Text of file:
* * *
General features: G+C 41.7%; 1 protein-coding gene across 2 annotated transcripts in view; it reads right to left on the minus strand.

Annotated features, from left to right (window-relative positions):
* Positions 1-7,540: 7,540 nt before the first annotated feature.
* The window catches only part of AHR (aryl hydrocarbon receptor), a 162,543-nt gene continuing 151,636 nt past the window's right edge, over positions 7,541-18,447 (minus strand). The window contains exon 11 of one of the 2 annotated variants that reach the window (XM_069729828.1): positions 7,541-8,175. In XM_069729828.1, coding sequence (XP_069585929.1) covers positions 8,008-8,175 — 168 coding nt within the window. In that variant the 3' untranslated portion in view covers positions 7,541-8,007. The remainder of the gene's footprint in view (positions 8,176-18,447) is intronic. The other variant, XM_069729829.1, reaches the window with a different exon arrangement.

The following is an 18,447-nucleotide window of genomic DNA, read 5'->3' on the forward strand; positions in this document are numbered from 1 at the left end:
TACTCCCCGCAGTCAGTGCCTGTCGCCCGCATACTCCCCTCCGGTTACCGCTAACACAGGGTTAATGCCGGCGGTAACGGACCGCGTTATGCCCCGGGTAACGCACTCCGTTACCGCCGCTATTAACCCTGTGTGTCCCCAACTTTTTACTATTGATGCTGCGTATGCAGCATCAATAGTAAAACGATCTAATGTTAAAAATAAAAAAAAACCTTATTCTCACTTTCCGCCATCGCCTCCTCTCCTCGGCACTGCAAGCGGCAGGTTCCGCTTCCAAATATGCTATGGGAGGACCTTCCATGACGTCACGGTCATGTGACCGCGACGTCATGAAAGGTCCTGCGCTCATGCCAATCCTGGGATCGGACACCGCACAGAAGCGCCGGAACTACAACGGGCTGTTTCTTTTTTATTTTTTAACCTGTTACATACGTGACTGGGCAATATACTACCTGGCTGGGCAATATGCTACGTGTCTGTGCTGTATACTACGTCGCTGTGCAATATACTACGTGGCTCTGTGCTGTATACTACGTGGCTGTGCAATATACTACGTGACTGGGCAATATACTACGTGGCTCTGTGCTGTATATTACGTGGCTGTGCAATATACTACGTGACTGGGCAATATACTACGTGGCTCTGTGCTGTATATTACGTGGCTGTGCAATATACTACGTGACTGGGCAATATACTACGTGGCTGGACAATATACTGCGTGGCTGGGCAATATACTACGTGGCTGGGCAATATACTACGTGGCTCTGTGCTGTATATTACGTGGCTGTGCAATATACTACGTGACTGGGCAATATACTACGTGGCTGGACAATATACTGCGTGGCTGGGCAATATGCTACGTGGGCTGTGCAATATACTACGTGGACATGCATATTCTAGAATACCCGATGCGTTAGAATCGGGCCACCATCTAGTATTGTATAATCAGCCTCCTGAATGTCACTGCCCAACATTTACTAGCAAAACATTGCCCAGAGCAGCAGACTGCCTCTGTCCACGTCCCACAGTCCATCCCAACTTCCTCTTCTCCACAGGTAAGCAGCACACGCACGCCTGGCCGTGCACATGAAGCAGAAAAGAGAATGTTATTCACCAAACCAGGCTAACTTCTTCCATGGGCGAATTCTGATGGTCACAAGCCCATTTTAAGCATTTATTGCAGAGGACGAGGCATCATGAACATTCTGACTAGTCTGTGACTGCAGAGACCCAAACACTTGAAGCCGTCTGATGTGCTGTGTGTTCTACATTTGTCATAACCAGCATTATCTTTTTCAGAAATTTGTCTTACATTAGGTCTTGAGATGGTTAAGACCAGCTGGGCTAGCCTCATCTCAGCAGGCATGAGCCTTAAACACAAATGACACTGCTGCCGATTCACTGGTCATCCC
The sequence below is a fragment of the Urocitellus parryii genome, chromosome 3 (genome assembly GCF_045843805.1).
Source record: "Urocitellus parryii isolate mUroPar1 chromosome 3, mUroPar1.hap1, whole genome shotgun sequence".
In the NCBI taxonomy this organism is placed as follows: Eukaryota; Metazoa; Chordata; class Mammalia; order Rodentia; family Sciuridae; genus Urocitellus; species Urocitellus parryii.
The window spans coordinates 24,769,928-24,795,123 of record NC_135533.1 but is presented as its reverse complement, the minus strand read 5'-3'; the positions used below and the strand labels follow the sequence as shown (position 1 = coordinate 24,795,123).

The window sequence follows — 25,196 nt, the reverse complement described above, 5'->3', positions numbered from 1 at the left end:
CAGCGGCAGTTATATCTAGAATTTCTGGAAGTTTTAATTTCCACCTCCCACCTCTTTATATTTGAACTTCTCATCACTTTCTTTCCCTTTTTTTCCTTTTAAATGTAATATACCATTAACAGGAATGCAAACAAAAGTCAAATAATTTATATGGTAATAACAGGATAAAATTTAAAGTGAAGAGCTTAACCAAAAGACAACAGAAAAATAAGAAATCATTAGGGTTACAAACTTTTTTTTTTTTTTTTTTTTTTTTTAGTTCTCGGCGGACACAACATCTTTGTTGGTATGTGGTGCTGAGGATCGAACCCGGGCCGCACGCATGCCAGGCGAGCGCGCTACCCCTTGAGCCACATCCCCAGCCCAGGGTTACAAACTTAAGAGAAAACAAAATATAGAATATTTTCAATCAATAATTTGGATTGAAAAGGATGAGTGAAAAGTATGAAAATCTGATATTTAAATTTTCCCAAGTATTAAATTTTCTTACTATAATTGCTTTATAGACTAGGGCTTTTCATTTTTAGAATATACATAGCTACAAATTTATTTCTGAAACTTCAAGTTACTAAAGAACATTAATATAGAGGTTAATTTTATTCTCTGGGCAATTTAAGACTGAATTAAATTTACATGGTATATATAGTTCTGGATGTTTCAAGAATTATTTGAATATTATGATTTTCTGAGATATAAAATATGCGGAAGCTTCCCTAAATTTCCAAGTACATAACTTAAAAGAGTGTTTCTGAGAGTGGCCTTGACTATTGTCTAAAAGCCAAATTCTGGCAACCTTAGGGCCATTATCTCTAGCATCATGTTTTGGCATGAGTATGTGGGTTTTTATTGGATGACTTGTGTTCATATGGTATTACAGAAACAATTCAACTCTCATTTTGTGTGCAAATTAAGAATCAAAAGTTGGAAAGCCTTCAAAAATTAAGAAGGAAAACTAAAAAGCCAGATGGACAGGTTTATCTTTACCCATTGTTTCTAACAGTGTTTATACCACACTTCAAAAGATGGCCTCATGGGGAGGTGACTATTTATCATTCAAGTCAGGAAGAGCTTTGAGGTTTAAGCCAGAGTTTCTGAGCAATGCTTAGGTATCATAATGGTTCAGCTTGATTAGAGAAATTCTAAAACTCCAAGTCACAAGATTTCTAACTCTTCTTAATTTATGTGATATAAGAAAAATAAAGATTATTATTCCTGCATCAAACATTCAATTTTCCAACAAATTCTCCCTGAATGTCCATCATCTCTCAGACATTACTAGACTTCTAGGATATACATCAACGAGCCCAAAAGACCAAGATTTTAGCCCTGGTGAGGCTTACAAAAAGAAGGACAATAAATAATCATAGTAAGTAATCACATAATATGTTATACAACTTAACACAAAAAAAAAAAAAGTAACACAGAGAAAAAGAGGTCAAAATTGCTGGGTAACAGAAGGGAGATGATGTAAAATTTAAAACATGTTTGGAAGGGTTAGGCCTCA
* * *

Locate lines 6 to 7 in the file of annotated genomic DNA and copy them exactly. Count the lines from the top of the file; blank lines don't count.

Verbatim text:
TACTCCCCGCAGTCAGTGCCTGTCGCCCGCATACTCCCCTCCGGTTACCGCTAACACAGGGTTAATGCCGGCGGTAACGGACCGCGTTATGCCCCGGGTAACGCACTCCGTTACCGCCGCTATTAACCCTGTGTGTCCCCAACTTTTTACTATTGATGCTGCGTATGCAGCATCAATAGTAAAACGATCTAATGTTAAAAATAAAAAAAAACCTTATTCTCACTTTCCGCCATCGCCTCCTCTCCTCGGCACTGCAAGCGGCAGGTTCCGCTTCCAAATATGCTATGGGAGGACCTTCCATGACGTCACGGTCATGTGACCGCGACGTCATGAAAGGTCCTGCGCTCATGCCAATCCTGGGATCGGACACCGCACAGAAGCGCCGGAACTACAACGGGCTGTTTCTTTTTTATTTTTTAACCTGTTACATACGTGACTGGGCAATATACTACCTGGCTGGGCAATATGCTACGTGTCTGTGCTGTATACTACGTCGCTGTGCAATATACTACGTGGCTCTGTGCTGTATACTACGTGGCTGTGCAATATACTACGTGACTGGGCAATATACTACGTGGCTCTGTGCTGTATATTACGTGGCTGTGCAATATACTACGTGACTGGGCAATATACTACGTGGCTCTGTGCTGTATATTACGTGGCTGTGCAATATACTACGTGACTGGGCAATATACTACGTGGCTGGACAATATACTGCGTGGCTGGGCAATATACTACGTGGCTGGGCAATATACTACGTGGCTCTGTGCTGTATATTACGTGGCTGTGCAATATACTACGTGACTGGGCAATATACTACGTGGCTGGACAATATACTGCGTGGCTGGGCAATATGCTACGTGGGCTGTGCAATATACTACGTGGACATGCATATTCTAGAATACCCGATGCGTTAGAATCGGGCCACCATCTAGTATTGTATAATCAGCCTCCTGAATGTCACTGCCCAACATTTACTAGCAAAACATTGCCCAGAGCAGCAGACTGCCTCTGTCCACGTCCCACAGTCCATCCCAACTTCCTCTTCTCCACAGGTAAGCAGCACACGCACGCCTGGCCGTGCACATGAAGCAGAAAAGAGAATGTTATTCACCAAACCAGGCTAACTTCTTCCATGGGCGAATTCTGATGGTCACAAGCCCATTTTAAGCATTTATTGCAGAGGACGAGGCATCATGAACATTCTGACTAGTCTGTGACTGCAGAGACCCAAACACTTGAAGCCGTCTGATGTGCTGTGTGTTCTACATTTGTCATAACCAGCATTATCTTTTTCAGAAATTTGTCTTACATTAGGTCTTGAGATGGTTAAGACCAGCTGGGCTAGCCTCATCTCAGCAGGCATGAGCCTTAAACACAAATGACACTGCTGCCGATTCACTGGTCATCCC
The sequence below is a fragment of the Urocitellus parryii genome, chromosome 3 (genome assembly GCF_045843805.1).